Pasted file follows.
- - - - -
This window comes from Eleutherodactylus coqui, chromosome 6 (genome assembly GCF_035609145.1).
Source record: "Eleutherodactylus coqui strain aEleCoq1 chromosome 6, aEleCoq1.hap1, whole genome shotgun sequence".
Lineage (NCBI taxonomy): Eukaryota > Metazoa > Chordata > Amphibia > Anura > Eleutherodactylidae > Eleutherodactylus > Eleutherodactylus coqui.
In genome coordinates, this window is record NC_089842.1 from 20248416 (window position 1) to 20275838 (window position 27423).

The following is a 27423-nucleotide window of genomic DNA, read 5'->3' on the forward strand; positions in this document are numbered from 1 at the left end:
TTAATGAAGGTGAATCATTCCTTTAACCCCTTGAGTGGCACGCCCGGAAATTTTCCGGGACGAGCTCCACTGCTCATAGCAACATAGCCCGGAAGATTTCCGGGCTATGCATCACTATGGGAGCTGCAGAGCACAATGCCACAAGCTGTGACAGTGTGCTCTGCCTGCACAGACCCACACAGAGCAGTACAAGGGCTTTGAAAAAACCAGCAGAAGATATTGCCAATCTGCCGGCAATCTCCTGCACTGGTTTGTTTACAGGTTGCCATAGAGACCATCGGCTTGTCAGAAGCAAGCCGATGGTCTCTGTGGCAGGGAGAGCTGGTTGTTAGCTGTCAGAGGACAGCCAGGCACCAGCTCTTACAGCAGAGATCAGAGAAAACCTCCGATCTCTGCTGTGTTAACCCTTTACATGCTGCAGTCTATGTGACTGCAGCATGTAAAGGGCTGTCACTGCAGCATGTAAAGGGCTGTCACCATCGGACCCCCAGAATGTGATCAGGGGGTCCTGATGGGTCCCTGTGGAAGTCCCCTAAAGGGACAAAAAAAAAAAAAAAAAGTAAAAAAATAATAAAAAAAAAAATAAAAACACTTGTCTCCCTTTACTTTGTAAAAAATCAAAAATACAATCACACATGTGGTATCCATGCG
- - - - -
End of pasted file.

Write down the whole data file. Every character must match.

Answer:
This window comes from Eleutherodactylus coqui, chromosome 6 (genome assembly GCF_035609145.1).
Source record: "Eleutherodactylus coqui strain aEleCoq1 chromosome 6, aEleCoq1.hap1, whole genome shotgun sequence".
Lineage (NCBI taxonomy): Eukaryota > Metazoa > Chordata > Amphibia > Anura > Eleutherodactylidae > Eleutherodactylus > Eleutherodactylus coqui.
In genome coordinates, this window is record NC_089842.1 from 20248416 (window position 1) to 20275838 (window position 27423).

The following is a 27423-nucleotide window of genomic DNA, read 5'->3' on the forward strand; positions in this document are numbered from 1 at the left end:
TTAATGAAGGTGAATCATTCCTTTAACCCCTTGAGTGGCACGCCCGGAAATTTTCCGGGACGAGCTCCACTGCTCATAGCAACATAGCCCGGAAGATTTCCGGGCTATGCATCACTATGGGAGCTGCAGAGCACAATGCCACAAGCTGTGACAGTGTGCTCTGCCTGCACAGACCCACACAGAGCAGTACAAGGGCTTTGAAAAAACCAGCAGAAGATATTGCCAATCTGCCGGCAATCTCCTGCACTGGTTTGTTTACAGGTTGCCATAGAGACCATCGGCTTGTCAGAAGCAAGCCGATGGTCTCTGTGGCAGGGAGAGCTGGTTGTTAGCTGTCAGAGGACAGCCAGGCACCAGCTCTTACAGCAGAGATCAGAGAAAACCTCCGATCTCTGCTGTGTTAACCCTTTACATGCTGCAGTCTATGTGACTGCAGCATGTAAAGGGCTGTCACTGCAGCATGTAAAGGGCTGTCACCATCGGACCCCCAGAATGTGATCAGGGGGTCCTGATGGGTCCCTGTGGAAGTCCCCTAAAGGGACAAAAAAAAAAAAAAAAAGTAAAAAAATAATAAAAAAAAAAATAAAAACACTTGTCTCCCTTTACTTTGTAAAAAATCAAAAATACAATCACACATGTGGTATCCATGCG